Avoid feeding small dogs human food. It can be very tempting to share bits of your meal or to give human food to your pet as a treat. However, there are a number of foods that are very harmful to dogs. Feeding your dog human food also encourages negative behaviors, such as begging or bothering people when they are eating.


Always provide access to clean water. Along with food, dogs need water to stay healthy. Always leave a bowl of clean and fresh water for your dog to enjoy.

Crate your tiny dog when you can’t watch her closely. Very little dogs can squeeze into small spaces and may injure themselves trying to escape. Crating is also useful during parties and family gatherings to keep small dogs out from underfoot.

Provide a comfortable place to sleep. Whether you decide to crate train your dog or have them sleep in their own dog bed, your dog wants to feel safe when they sleep. Small dogs sleep an average of twelve to fourteen hours a day as adults, and puppies will sleep even more.

Fit your dog with clothes during cold weather. Dog clothes, such as jackets and sweaters, help regulate body temperature and keep your dog from getting too cold. Choose tight-fitting clothes made from soft material to keep your dog warm and dry.


Schedule routine veterinarian visits. Like humans, dogs need routine medical care to stay healthy. Different small breeds are at higher or lower risks for certain conditions than other breeds.

Spay or neuter your dog. Unless you are planning to breed your dog, neutering or spaying your dog has health benefits and can improve temperament. On average, dogs that are spayed or neutered live up to two year longer than dogs that have not undergone these procedures.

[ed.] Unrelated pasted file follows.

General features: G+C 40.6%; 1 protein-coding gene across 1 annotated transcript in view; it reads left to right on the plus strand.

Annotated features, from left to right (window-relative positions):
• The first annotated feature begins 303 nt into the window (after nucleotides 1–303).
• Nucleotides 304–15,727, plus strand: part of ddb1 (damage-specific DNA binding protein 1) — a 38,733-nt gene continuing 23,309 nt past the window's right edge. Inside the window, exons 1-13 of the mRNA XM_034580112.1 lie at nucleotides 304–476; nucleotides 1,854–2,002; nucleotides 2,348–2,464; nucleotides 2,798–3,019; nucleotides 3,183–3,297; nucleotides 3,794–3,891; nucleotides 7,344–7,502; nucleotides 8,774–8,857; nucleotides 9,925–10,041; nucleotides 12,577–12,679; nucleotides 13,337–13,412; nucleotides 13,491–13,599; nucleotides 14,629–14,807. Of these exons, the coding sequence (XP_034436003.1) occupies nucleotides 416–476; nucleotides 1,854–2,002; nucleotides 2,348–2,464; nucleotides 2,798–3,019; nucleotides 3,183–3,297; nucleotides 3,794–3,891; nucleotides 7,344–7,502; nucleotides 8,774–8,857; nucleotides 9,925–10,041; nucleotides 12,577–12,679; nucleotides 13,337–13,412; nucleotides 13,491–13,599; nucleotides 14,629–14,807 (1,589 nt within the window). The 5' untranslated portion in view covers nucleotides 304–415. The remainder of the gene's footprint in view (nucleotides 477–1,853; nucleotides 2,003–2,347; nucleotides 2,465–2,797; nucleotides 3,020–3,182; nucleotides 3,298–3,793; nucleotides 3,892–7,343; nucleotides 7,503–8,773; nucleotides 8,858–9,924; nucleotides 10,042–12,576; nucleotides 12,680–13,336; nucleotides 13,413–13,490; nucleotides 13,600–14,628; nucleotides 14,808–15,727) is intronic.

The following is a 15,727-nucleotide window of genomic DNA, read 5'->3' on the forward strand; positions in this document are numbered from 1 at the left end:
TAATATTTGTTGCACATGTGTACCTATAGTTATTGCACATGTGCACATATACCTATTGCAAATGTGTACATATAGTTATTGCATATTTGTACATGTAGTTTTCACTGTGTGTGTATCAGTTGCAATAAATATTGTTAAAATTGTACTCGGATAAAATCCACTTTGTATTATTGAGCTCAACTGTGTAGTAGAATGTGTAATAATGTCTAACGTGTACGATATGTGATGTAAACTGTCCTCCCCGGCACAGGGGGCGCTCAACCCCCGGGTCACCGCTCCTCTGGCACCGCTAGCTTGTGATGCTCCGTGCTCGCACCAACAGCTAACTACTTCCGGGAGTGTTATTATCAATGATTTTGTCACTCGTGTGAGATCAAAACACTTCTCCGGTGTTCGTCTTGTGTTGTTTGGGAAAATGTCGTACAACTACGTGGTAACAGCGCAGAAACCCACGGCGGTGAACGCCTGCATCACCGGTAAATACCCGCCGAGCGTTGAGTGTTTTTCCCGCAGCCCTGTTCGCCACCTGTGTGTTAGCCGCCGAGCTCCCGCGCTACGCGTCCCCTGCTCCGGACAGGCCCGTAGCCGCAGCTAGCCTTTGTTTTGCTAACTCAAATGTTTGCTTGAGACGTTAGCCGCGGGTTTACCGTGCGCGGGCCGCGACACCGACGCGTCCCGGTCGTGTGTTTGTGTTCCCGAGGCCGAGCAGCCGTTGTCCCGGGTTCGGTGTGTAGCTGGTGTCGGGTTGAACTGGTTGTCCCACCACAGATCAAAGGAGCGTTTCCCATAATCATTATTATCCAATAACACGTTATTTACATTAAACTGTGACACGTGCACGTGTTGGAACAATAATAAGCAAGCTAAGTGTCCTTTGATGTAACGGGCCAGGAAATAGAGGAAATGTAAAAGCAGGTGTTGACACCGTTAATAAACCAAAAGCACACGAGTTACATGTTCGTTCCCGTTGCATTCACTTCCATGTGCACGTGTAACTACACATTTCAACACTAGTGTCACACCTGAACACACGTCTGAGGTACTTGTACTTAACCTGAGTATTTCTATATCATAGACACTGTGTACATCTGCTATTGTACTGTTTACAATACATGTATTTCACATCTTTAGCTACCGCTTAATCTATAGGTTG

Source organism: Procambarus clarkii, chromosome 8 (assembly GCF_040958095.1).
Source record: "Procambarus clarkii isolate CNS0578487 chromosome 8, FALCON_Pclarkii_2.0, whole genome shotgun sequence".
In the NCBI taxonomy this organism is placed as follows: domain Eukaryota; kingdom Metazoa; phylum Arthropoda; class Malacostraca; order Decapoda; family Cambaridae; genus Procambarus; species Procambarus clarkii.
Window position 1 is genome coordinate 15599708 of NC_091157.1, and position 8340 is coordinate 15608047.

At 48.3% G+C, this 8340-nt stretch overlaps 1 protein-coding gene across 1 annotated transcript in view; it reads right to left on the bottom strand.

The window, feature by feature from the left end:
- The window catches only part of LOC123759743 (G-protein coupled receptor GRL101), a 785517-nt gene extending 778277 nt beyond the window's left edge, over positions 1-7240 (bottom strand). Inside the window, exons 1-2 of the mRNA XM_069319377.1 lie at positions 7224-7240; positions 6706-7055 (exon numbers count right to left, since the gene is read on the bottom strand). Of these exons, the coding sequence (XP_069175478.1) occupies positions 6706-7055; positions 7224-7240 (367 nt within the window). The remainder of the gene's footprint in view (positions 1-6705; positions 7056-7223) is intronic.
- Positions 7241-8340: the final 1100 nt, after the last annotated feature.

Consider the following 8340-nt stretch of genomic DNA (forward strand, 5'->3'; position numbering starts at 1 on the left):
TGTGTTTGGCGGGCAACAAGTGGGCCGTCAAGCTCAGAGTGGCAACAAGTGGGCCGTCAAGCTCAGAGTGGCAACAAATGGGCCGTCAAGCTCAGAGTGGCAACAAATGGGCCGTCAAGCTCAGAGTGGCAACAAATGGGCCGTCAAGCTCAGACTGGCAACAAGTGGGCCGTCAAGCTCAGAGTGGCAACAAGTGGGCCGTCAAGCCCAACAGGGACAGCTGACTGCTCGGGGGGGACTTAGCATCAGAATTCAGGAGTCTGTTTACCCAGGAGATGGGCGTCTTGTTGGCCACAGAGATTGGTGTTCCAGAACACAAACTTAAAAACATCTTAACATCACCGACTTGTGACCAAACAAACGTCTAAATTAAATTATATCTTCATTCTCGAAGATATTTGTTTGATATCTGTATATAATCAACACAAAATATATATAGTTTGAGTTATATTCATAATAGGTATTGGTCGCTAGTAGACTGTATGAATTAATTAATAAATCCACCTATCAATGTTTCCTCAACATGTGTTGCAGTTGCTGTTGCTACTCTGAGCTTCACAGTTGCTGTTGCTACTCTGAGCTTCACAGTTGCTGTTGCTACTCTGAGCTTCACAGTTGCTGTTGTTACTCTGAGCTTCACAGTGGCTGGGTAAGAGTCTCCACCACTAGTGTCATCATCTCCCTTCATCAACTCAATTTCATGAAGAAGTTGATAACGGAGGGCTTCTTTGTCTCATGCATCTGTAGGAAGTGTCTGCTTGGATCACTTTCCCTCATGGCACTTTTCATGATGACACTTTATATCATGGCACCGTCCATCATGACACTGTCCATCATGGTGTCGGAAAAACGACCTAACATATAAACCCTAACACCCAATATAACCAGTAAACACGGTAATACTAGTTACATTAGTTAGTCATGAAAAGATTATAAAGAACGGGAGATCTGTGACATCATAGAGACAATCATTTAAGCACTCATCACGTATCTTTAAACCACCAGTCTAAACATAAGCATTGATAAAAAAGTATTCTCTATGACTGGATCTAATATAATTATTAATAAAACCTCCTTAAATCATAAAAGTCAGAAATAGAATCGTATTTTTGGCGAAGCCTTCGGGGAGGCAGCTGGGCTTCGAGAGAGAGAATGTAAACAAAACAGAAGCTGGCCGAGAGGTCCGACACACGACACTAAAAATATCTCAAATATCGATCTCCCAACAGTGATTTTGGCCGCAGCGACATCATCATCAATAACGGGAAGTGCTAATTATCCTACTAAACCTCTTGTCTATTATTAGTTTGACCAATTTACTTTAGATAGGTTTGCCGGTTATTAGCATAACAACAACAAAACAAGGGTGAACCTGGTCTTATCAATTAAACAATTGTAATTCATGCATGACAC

Vaccinate your dog. Your veterinarian will administer vaccinations to your dog, and the number of vaccinations that your dog needs will depend on their age and the area that you live in.

Exercise frequently. Some small dog breeds have more energy than others, though all small dogs need to exercise to stay healthy. Their exercise needs will depend on your dog’s age, their health, and their breed.

Groom the dog at least once a week. Many people assume that small, inside dogs don’t need to be groomed, which is untrue. Brush your dog from nose to tail with a soft brush, and check for mats in long-haired breeds. Clip her nails with a small pair of pet nail clippers, clipping off small bits at a time to prevent cutting the quick.

Provide mental stimulation. Much like physical exercise, small dogs need to exercise their brains to stay stimulated and engaged. Dogs that are not stimulated often exhibit destructive behaviors, like chewing on furniture and digging, because they are bored.

Handle your dog throughout the day. Little dogs are notorious nippers and may bite if not handled enough. Pet the dog gently, run your hands over her ears and touch each of her feet to acclimate her to being handled.

Train your dog. Many small dog breeds have stubborn and independent temperaments that can make training difficult. However, small dogs need to be trained to follow basic obedience commands and to walk on leashes.